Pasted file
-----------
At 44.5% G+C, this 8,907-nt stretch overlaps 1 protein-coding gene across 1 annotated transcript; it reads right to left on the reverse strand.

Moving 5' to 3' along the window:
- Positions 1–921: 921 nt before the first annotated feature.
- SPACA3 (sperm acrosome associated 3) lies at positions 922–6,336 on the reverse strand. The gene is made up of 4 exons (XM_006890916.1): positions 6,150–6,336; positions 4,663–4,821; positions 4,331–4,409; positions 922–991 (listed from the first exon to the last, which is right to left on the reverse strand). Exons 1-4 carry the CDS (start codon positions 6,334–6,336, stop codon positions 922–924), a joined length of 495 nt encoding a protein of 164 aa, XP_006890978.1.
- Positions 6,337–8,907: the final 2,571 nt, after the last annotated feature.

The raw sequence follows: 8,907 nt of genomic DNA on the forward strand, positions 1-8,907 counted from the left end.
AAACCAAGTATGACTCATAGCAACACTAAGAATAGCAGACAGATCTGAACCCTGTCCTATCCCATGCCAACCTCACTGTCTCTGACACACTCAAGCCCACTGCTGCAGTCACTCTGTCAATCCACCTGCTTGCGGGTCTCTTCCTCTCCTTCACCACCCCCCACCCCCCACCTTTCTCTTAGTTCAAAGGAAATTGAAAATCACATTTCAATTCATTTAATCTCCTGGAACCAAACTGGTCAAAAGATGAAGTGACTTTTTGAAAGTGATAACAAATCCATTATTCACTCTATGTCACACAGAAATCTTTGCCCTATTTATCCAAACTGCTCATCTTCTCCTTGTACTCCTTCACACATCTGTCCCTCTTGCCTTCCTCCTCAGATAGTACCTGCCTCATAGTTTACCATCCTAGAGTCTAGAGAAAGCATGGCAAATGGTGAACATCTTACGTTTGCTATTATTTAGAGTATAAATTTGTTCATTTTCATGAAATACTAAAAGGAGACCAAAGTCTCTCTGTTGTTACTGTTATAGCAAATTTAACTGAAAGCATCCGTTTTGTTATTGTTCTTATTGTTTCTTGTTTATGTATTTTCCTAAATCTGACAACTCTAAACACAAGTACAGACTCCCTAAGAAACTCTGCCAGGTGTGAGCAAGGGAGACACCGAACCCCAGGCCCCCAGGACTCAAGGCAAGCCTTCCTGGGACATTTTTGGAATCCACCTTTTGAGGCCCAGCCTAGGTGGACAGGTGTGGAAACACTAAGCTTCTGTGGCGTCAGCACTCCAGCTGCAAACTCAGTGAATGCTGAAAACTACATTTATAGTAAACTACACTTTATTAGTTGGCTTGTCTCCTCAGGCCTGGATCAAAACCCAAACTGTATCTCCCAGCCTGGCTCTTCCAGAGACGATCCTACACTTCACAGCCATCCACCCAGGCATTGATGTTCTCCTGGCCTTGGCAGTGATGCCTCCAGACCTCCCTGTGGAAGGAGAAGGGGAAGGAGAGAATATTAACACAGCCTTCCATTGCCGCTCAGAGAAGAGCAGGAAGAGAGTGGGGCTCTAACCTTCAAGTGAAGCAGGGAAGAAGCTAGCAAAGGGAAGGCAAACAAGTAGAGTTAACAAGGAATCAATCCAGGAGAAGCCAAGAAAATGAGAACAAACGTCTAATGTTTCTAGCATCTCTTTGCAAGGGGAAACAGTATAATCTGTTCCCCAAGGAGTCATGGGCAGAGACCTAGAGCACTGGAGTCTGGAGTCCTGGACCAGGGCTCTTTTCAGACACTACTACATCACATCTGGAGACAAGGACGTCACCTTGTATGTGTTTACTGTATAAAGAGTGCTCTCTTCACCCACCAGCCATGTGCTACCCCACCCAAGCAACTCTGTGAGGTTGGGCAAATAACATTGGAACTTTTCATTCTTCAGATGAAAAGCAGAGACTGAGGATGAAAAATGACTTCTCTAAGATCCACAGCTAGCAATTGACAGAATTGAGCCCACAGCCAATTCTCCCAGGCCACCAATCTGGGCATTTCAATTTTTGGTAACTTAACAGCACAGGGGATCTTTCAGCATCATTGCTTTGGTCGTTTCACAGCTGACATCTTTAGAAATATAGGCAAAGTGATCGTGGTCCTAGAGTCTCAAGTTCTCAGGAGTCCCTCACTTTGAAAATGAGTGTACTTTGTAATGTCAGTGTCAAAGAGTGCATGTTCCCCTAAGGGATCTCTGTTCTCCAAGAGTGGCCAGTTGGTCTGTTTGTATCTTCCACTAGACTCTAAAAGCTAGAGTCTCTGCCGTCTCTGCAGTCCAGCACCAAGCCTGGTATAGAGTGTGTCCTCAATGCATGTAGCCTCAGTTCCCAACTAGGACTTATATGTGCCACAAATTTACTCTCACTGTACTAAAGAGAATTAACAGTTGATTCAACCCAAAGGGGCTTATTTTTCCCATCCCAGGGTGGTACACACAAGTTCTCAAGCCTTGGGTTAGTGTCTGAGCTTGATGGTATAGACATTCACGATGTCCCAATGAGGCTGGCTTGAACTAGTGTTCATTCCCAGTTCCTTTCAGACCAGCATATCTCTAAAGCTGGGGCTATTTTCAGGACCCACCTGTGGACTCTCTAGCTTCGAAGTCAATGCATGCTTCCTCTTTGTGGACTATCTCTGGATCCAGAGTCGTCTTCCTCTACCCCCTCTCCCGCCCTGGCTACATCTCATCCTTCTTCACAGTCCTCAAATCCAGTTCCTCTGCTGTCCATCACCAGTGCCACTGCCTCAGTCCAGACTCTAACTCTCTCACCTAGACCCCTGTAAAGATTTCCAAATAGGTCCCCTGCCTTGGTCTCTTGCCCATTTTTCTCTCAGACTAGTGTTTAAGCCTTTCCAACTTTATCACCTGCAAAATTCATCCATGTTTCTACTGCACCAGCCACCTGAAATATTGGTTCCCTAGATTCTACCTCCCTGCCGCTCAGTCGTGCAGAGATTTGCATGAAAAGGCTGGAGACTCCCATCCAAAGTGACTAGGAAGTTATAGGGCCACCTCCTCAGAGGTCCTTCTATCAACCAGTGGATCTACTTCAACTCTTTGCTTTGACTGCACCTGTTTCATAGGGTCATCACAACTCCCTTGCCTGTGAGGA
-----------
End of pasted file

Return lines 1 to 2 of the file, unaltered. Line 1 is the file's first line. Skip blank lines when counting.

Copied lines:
At 44.5% G+C, this 8,907-nt stretch overlaps 1 protein-coding gene across 1 annotated transcript; it reads right to left on the reverse strand.

Moving 5' to 3' along the window: